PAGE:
UNIDENTIFIED MALE: These individuals are witnesses.

BROWN: Investigators continue to analyze these bloody pages seared with a bullet hole from a notebook Rahami was carrying when he was captured. On one page, he allegedly wrote, quote, "attack the Kuffar in their backyard", a small reference to late ISIS spokesman Mohammed Adnani's call to hurt nonbelievers, however and wherever they could.

PAUL CRUICKSHANK, CNN TERRORISM ANALYST: It shows that he was tuning into these audio statements from Adnani that he was influenced by them, as well as being influenced by similar calls by a Yemeni- American cleric Anwar al-Awlaki.

BROWN: Rahami also seemed worried he would be cut before he could carry out attacks, allegedly writing, quote, "The FBI and homeland security looking for me" and "I beg for martyrdom."


BROWN: Rahami remains in the hospital tonight and investigators say he is currently incapacitated and not in sufficient physical health for a bedside arraignment as of now -- Wolf.

BLITZER: Pamela Brown, thanks very, very much.

The attorney general of the United States, Loretta Lynch has unannounced an unprecedented crackdown on global mail fraud. Among the targets, a Canadian payment processor named PacNet.

The CNN Money investigation by Blake Ellis and Melanie Hicken broke the news of this action.

Chief business correspondent Christine Romans has more.


ROB COLLINS, FATHER HAS GIVEN THOUSANDS TO MAIL SCAMS: The people who do this to people, they don't have enough prisons for you guys.

CHRISTINE ROMANS, CNN CHIEF BUSINESS CORRESPONDENT (voice-over): Rob Collins says mail fraud scams drained his dad's life savings.

COLLINS: He was spending all of his check each month on these sweepstakes and the psychics.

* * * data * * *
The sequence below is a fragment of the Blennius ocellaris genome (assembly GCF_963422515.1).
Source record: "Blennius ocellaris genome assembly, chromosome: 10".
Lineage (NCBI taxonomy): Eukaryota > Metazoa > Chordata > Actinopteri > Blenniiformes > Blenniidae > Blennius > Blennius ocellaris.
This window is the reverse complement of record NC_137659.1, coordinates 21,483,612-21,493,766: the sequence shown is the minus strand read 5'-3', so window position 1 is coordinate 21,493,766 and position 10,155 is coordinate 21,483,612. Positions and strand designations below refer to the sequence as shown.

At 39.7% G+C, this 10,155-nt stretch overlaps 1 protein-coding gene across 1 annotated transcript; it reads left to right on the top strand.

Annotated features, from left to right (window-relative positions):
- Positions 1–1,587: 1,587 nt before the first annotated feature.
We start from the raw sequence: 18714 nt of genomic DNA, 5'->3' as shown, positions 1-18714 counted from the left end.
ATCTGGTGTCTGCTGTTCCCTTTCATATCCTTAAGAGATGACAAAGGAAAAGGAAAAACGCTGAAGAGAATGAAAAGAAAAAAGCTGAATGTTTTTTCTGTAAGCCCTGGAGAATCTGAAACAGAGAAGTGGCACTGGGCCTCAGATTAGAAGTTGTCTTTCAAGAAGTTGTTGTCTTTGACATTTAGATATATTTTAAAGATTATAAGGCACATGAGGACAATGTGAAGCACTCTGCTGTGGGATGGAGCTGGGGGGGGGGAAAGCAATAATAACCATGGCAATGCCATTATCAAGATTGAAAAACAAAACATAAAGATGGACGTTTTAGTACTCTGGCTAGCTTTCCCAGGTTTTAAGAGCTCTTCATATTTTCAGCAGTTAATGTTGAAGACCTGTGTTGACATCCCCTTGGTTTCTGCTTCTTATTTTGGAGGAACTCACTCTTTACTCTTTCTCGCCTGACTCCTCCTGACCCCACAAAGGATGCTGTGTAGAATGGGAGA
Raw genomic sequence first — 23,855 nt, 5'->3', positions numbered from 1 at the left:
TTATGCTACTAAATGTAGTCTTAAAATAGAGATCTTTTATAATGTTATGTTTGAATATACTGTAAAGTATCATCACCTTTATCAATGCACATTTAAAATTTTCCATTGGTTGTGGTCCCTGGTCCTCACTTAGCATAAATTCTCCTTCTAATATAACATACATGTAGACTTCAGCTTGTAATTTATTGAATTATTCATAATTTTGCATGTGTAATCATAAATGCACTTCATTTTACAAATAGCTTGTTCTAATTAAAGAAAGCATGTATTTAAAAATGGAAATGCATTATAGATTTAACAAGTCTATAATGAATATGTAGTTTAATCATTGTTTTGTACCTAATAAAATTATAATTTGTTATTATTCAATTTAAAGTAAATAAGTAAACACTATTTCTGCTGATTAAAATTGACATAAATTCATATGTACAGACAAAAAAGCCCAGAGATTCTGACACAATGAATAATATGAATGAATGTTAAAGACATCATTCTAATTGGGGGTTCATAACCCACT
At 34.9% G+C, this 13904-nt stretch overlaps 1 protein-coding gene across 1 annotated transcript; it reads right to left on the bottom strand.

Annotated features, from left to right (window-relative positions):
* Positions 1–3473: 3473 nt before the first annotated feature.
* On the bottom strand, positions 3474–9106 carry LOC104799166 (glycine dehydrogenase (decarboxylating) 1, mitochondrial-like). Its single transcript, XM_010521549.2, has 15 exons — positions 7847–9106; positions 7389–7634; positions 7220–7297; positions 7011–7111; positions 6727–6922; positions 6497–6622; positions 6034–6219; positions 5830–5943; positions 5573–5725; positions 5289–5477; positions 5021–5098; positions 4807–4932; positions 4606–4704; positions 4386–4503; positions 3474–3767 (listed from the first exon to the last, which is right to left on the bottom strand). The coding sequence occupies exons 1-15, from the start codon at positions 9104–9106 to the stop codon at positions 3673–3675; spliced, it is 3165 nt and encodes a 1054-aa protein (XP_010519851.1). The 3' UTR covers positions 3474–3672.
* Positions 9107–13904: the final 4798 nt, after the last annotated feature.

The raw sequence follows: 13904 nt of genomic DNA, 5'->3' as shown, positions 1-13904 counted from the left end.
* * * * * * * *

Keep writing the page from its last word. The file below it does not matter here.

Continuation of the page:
Hey dad.

Every time he called me, "I'm winning $10 million, $15 million. I'm winning a new Mercedes."

ROMANS: He would send checks to claim his prize.

COLLINS: Have you ever gotten any money back?


ROMANS: Jennifer Bell saw the same thing happen to her relative.

JENNIFER BELL, RELATIVE GAVE LIFE SAVINGS TO MAIL SCAMS: She actually took out a reverse mortgage on her home so she could continue to give more money to scams. She had given away the entire value of her home, approximately a hundred thousand dollars.

ROMANS: The scams varied, but many had one thing in common.

BELL: When we went through her bank accounted, I kept noticing these little $25 checks. But I noticed they were all processed by one company called PacNet.

She was sending money to a different person. But the processer was always the same.

COLLINS: I saw that PacNet on lots of lots of checks.

ROMANS: PacNet is a payment processer. It says it does everything in its power to prevent fraud, but our investigation finds that while it does work with legitimate businesses, it has processed payments for an alarming number of scams that have faced serious government actions.

Here's how it works. Global fraudsters need a way to stay under the radar and bring in money from victims in all sorts of currencies. That is where companies like PacNet come in.

PacNet cashes checks for clients under its name and takes its cut of course. PacNet says it is a victim too and cuts ties when it is alerted to anything illegal.

But that's little consolation to some families.

BELL: Literally to have all of her money suck away from her systematically by scammers. It's just devastating. There is no house. There is no nothing. You know, she didn't have a proper funeral. She didn't have any o of that. All she had was junk mail.


BLITZER: Christine Romans reporting. That's it for me. Thanks for watching.

"ERIN BURNETT OUTFRONT" starts right now.